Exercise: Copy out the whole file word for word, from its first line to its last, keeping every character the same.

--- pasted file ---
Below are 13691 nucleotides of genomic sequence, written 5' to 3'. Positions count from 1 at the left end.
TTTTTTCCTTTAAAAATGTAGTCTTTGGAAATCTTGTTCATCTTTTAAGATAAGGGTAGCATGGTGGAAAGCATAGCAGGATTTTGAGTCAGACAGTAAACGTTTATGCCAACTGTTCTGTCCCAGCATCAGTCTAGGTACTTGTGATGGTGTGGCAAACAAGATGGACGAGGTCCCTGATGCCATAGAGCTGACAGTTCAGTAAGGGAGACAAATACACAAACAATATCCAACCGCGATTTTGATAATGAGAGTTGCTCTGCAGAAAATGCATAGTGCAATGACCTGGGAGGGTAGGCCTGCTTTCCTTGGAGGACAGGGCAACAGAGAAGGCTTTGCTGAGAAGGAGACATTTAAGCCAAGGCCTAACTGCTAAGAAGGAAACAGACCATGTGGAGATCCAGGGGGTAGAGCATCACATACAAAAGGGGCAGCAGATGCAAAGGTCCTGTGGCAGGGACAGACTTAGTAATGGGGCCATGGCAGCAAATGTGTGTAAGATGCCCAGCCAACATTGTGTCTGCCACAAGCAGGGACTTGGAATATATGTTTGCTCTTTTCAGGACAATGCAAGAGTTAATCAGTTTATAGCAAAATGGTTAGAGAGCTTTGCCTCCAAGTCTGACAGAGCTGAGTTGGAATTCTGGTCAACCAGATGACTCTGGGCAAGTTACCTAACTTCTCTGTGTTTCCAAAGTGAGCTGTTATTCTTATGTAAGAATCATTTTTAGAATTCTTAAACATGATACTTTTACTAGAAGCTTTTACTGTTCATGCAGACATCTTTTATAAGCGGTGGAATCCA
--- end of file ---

Below are 13691 nucleotides of genomic sequence, written 5' to 3'. Positions count from 1 at the left end.
TTTTTTCCTTTAAAAATGTAGTCTTTGGAAATCTTGTTCATCTTTTAAGATAAGGGTAGCATGGTGGAAAGCATAGCAGGATTTTGAGTCAGACAGTAAACGTTTATGCCAACTGTTCTGTCCCAGCATCAGTCTAGGTACTTGTGATGGTGTGGCAAACAAGATGGACGAGGTCCCTGATGCCATAGAGCTGACAGTTCAGTAAGGGAGACAAATACACAAACAATATCCAACCGCGATTTTGATAATGAGAGTTGCTCTGCAGAAAATGCATAGTGCAATGACCTGGGAGGGTAGGCCTGCTTTCCTTGGAGGACAGGGCAACAGAGAAGGCTTTGCTGAGAAGGAGACATTTAAGCCAAGGCCTAACTGCTAAGAAGGAAACAGACCATGTGGAGATCCAGGGGGTAGAGCATCACATACAAAAGGGGCAGCAGATGCAAAGGTCCTGTGGCAGGGACAGACTTAGTAATGGGGCCATGGCAGCAAATGTGTGTAAGATGCCCAGCCAACATTGTGTCTGCCACAAGCAGGGACTTGGAATATATGTTTGCTCTTTTCAGGACAATGCAAGAGTTAATCAGTTTATAGCAAAATGGTTAGAGAGCTTTGCCTCCAAGTCTGACAGAGCTGAGTTGGAATTCTGGTCAACCAGATGACTCTGGGCAAGTTACCTAACTTCTCTGTGTTTCCAAAGTGAGCTGTTATTCTTATGTAAGAATCATTTTTAGAATTCTTAAACATGATACTTTTACTAGAAGCTTTTACTGTTCATGCAGACATCTTTTATAAGCGGTGGAATCCA